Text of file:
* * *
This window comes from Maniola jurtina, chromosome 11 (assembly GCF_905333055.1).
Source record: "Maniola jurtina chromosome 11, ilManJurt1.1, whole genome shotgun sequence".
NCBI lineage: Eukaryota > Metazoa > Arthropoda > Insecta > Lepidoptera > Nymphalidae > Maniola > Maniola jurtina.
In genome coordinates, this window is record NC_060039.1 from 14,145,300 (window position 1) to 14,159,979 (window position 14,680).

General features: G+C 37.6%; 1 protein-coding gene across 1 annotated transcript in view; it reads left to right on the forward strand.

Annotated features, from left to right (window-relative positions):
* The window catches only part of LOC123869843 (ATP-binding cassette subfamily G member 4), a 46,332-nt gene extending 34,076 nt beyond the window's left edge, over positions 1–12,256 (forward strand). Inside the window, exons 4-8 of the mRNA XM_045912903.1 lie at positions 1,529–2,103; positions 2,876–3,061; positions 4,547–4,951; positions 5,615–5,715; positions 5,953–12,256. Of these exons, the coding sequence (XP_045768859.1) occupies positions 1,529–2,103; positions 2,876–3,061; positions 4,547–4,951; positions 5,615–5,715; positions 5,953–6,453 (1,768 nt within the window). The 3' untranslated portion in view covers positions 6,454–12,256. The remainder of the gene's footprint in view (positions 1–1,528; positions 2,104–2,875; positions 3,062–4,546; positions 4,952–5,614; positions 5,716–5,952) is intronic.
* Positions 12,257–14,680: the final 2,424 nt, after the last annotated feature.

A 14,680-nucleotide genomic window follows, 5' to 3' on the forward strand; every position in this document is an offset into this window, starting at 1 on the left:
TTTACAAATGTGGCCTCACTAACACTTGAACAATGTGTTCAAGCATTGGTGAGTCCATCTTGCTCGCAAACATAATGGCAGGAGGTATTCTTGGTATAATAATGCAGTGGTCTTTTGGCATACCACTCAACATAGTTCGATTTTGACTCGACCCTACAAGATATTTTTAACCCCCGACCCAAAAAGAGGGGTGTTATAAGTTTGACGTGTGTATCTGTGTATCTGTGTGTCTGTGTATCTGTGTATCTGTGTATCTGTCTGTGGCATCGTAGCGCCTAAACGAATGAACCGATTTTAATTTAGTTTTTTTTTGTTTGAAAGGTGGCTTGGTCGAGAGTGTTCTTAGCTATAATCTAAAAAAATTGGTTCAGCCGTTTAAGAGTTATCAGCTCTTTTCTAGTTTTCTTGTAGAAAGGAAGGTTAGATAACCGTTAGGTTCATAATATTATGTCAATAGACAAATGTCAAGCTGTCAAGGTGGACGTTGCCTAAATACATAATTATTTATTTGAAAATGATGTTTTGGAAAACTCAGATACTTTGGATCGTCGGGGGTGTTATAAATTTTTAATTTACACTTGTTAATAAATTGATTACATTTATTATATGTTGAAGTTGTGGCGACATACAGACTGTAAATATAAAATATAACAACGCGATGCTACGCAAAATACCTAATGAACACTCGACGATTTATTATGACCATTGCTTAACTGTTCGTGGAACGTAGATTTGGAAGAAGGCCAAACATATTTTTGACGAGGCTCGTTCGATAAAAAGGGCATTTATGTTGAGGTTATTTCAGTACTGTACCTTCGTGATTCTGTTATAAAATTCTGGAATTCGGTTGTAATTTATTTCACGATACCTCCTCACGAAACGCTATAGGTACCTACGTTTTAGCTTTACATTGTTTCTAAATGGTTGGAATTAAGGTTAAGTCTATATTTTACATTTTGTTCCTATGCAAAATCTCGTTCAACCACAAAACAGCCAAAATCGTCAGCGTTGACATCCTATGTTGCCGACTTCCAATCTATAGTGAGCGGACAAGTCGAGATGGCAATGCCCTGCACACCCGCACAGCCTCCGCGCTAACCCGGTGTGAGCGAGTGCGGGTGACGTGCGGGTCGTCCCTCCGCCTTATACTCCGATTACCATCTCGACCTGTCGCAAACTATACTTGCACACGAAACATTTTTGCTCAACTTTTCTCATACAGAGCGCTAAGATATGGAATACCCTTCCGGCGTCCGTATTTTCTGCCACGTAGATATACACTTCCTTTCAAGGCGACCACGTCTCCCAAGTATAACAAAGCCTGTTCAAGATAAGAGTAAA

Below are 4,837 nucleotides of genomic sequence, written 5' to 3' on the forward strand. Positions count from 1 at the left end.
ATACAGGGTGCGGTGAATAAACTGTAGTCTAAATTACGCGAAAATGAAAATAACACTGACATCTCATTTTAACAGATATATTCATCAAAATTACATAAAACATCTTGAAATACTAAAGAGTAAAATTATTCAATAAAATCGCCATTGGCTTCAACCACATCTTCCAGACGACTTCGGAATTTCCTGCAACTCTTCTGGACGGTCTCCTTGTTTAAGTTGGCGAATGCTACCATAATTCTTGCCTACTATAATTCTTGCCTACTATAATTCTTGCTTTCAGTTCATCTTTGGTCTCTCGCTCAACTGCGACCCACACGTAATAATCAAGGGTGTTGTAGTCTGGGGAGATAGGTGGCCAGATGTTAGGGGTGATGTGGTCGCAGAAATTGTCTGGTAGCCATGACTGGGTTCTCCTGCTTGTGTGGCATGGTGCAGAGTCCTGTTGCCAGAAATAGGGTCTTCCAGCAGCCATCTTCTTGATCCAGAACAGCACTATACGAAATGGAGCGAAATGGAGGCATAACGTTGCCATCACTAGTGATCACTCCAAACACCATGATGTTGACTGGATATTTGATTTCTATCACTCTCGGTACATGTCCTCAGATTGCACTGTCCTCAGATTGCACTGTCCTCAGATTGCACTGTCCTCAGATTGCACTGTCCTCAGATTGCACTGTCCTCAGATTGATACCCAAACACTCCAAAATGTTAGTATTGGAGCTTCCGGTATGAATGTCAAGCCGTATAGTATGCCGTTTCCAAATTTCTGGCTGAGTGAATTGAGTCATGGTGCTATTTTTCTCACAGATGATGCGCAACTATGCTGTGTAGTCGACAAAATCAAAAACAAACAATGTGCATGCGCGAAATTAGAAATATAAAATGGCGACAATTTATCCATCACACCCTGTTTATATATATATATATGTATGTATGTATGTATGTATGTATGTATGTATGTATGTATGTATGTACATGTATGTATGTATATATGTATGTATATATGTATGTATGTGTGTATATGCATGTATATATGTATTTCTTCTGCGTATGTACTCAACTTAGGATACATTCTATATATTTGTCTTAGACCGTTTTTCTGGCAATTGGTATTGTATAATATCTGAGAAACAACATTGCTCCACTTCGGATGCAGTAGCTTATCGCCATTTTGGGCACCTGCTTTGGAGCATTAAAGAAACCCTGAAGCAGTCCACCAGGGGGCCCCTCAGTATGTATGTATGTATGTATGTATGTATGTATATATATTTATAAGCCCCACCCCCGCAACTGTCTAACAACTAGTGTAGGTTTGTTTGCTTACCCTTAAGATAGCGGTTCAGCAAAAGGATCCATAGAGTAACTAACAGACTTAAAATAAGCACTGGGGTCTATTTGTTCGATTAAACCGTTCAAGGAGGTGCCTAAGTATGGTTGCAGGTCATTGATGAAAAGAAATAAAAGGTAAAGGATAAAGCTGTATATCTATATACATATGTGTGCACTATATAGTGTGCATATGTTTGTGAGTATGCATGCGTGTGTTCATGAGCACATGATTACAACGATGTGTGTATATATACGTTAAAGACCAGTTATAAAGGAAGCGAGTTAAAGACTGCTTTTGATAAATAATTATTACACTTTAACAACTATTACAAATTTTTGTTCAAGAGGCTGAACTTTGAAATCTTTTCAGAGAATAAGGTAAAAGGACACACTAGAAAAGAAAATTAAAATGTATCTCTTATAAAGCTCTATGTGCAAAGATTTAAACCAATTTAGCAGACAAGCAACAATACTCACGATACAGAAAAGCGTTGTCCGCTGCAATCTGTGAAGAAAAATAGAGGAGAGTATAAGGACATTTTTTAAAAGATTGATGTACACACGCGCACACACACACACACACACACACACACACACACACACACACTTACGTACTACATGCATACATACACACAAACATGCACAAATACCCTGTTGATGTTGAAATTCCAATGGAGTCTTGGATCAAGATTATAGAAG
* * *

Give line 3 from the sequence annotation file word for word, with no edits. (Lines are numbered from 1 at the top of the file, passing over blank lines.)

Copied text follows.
NCBI lineage: Eukaryota > Metazoa > Arthropoda > Insecta > Lepidoptera > Nymphalidae > Maniola > Maniola jurtina.